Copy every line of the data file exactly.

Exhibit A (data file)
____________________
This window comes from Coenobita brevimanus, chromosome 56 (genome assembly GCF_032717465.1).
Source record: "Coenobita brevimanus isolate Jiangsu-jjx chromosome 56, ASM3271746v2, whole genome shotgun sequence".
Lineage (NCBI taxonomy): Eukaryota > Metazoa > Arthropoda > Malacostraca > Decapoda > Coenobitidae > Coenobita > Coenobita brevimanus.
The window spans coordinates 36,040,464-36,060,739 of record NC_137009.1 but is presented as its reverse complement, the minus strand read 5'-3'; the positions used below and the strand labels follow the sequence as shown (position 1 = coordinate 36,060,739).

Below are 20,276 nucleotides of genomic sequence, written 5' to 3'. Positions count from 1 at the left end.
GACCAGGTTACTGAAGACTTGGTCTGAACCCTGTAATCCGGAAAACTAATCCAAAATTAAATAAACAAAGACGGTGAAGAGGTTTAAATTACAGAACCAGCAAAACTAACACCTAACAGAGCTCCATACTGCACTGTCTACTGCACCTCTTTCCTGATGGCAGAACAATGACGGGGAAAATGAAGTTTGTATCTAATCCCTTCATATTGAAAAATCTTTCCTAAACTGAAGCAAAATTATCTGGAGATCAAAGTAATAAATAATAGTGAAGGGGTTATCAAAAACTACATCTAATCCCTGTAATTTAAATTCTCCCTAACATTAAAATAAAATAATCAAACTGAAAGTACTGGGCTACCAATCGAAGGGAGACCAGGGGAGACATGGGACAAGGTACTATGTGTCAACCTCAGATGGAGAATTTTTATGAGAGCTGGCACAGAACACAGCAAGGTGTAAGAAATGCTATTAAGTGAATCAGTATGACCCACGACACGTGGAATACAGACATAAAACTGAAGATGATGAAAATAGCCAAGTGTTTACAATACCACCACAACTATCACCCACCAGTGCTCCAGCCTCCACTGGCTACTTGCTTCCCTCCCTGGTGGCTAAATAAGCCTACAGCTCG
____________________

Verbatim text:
This window comes from Coenobita brevimanus, chromosome 56 (genome assembly GCF_032717465.1).
Source record: "Coenobita brevimanus isolate Jiangsu-jjx chromosome 56, ASM3271746v2, whole genome shotgun sequence".
Lineage (NCBI taxonomy): Eukaryota > Metazoa > Arthropoda > Malacostraca > Decapoda > Coenobitidae > Coenobita > Coenobita brevimanus.
The window spans coordinates 36,040,464-36,060,739 of record NC_137009.1 but is presented as its reverse complement, the minus strand read 5'-3'; the positions used below and the strand labels follow the sequence as shown (position 1 = coordinate 36,060,739).

Below are 20,276 nucleotides of genomic sequence, written 5' to 3'. Positions count from 1 at the left end.
GACCAGGTTACTGAAGACTTGGTCTGAACCCTGTAATCCGGAAAACTAATCCAAAATTAAATAAACAAAGACGGTGAAGAGGTTTAAATTACAGAACCAGCAAAACTAACACCTAACAGAGCTCCATACTGCACTGTCTACTGCACCTCTTTCCTGATGGCAGAACAATGACGGGGAAAATGAAGTTTGTATCTAATCCCTTCATATTGAAAAATCTTTCCTAAACTGAAGCAAAATTATCTGGAGATCAAAGTAATAAATAATAGTGAAGGGGTTATCAAAAACTACATCTAATCCCTGTAATTTAAATTCTCCCTAACATTAAAATAAAATAATCAAACTGAAAGTACTGGGCTACCAATCGAAGGGAGACCAGGGGAGACATGGGACAAGGTACTATGTGTCAACCTCAGATGGAGAATTTTTATGAGAGCTGGCACAGAACACAGCAAGGTGTAAGAAATGCTATTAAGTGAATCAGTATGACCCACGACACGTGGAATACAGACATAAAACTGAAGATGATGAAAATAGCCAAGTGTTTACAATACCACCACAACTATCACCCACCAGTGCTCCAGCCTCCACTGGCTACTTGCTTCCCTCCCTGGTGGCTAAATAAGCCTACAGCTCG